Kamini Roy (12th October 1864 – 27th March 1933) was a Bengali poet, educator, and Social activist, who was the first woman to graduate with honors in British India.
Kamini Roy was known for her work advocating for women’s rights and helping advance feminism in the Indian subcontinent.
Born on 12th October 1864 to an elite family in the Bakergunj district of the Bengal Presidency, Kamini had an early passion for mathematics but decided to pursue Sanskrit. She earned a bachelor of arts degree with honors in the language from Bethune College of Calcutta university in 1886 and started teaching in the same institution.
Nisith Chandra Sen, her brother, was a renowned lawyer of the Calcutta high court and later was the mayor of Calcutta.
Her sister Jamini was a house physician of the royal family of Nepal.
In her Bengali essay titled “The Fruit of the Tree of Knowledge,” she wrote,
“The male desire to rule is the primary, if not the only, stumbling block to women’s enlightenment … They are extremely suspicious of women’s emancipation. Why? The same old fear – ‘Lest they become like us.”
Kamini had also begun writing in her younger years. In 1889, she published Alo O Chhaya, her first book of poems. While at Bethune, she met Abala Bose, who was also known for her work in the upliftment of women’s emancipation and women’s education.
There are several notable works of Kamini Roy, along with his famous Bengali poem Alo o Chaya, such are Mahasweta, Pundorik, Pouraniki, Dwip O Dhup, Jibon Pathey, Nirmalya Malay O Nirmalya, Ashok Sangeet, Gunjan (Children’s book), Balika Sikkhar Adarsha (Essays).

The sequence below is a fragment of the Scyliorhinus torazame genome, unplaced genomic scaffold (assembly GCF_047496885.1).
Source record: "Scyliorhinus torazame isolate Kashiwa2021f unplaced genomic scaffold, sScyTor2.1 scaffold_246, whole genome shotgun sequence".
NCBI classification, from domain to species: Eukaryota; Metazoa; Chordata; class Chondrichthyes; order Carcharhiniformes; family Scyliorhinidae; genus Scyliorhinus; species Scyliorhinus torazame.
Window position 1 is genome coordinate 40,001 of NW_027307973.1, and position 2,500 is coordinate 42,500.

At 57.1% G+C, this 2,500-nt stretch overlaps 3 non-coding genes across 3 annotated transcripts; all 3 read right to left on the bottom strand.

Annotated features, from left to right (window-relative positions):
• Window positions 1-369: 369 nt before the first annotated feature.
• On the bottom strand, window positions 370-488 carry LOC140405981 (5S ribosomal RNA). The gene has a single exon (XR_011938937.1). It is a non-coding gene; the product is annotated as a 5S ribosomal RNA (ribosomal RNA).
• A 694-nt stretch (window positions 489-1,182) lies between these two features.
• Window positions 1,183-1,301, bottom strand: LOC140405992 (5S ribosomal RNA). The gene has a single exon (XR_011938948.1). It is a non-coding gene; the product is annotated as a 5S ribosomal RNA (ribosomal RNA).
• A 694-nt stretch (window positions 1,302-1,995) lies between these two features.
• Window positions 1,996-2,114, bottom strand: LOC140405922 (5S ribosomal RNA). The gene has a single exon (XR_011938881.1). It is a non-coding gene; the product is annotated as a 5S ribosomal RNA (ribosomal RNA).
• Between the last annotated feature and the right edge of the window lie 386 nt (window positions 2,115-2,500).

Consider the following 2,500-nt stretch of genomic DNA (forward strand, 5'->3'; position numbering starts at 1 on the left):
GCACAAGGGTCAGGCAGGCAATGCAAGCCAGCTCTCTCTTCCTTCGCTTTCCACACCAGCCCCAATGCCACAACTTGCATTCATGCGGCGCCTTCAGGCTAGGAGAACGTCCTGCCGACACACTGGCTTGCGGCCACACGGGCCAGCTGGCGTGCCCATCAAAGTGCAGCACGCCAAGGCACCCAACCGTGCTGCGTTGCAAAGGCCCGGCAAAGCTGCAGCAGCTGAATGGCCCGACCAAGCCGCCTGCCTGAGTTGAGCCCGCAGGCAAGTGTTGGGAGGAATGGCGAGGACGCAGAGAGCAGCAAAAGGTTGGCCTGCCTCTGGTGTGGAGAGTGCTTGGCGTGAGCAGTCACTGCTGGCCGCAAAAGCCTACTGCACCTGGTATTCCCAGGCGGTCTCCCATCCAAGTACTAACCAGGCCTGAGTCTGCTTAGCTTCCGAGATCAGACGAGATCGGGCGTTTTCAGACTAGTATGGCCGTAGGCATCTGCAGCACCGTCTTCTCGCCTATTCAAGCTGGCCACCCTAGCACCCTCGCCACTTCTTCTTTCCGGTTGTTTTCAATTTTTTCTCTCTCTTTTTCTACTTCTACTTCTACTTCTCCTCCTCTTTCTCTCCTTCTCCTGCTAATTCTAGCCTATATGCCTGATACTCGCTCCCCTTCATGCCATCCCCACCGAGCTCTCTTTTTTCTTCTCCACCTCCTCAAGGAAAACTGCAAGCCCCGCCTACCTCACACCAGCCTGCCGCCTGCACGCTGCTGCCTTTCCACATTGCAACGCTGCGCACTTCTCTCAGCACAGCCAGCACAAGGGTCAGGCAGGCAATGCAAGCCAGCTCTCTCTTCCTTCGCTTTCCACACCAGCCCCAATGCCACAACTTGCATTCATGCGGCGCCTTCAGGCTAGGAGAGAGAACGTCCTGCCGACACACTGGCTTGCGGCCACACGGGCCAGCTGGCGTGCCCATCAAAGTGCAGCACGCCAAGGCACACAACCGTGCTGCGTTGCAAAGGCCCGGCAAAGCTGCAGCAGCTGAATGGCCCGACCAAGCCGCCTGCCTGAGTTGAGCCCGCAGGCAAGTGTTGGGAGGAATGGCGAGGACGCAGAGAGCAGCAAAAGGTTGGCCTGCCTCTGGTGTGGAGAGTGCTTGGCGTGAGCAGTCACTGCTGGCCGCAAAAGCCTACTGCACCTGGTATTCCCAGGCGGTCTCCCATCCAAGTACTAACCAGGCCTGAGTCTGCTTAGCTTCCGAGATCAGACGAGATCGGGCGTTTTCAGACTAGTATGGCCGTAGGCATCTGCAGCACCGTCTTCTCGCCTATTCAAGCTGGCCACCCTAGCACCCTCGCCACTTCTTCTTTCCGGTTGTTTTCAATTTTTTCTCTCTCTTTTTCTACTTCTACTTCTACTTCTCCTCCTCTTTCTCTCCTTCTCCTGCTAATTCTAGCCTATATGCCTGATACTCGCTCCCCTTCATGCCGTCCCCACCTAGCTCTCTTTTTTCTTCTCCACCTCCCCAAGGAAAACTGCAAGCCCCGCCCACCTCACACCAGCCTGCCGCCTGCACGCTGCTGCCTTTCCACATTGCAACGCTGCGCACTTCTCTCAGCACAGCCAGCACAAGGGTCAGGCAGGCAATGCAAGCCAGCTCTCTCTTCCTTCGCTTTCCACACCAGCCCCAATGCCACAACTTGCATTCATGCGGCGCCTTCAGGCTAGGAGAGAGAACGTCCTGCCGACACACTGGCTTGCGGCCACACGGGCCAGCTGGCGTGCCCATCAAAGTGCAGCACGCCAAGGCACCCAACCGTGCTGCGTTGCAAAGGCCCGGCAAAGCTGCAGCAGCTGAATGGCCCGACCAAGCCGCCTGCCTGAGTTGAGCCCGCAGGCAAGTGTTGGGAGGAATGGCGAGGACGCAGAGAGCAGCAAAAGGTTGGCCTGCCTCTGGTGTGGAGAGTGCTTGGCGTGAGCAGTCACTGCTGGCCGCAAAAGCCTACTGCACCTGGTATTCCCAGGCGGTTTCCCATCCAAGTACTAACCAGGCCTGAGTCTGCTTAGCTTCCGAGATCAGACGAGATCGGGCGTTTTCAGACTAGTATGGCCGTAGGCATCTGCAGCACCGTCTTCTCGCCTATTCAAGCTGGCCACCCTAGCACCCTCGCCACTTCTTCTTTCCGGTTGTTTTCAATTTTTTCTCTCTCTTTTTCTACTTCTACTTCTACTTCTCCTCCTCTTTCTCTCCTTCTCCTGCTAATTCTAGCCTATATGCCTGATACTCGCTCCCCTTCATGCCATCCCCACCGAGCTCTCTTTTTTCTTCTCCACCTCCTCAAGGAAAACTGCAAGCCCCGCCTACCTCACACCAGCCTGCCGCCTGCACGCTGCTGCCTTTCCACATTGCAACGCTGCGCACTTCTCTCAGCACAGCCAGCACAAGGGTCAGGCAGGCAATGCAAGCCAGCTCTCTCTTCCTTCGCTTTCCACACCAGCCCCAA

In 1921, she was one of the leaders, along with Kumudini Mitra (Basu) and Mrinalini Sen, of the Bangiya Nari Samaj, an organization fighting for woman’s suffrage.
She was very much influenced by the works of Rabindranath Tagore and Sanskrit literary works, which helped her to formalize his ideas of woman’s emancipation from all kinds of traditional patriarchal restrictions imposed on women to make them under the subjugate of males.
She visited village to village and influenced many younger woman poets and writers to write for the sake of woman’s upliftment and their all-around development in British India. She emphasized education and made it the basis for woman’s emancipation.
In her later years, Kamini Roy worked towards allowing women in Bengal the right to vote. Her efforts allowed women to exercise their franchise in the 1926 Indian general election. She was the recipient of the Jagattarini Gold Medal from Calcutta University. She died on 27th March 1933 and left a remarkable contribution to the upliftment of women in their all-around development.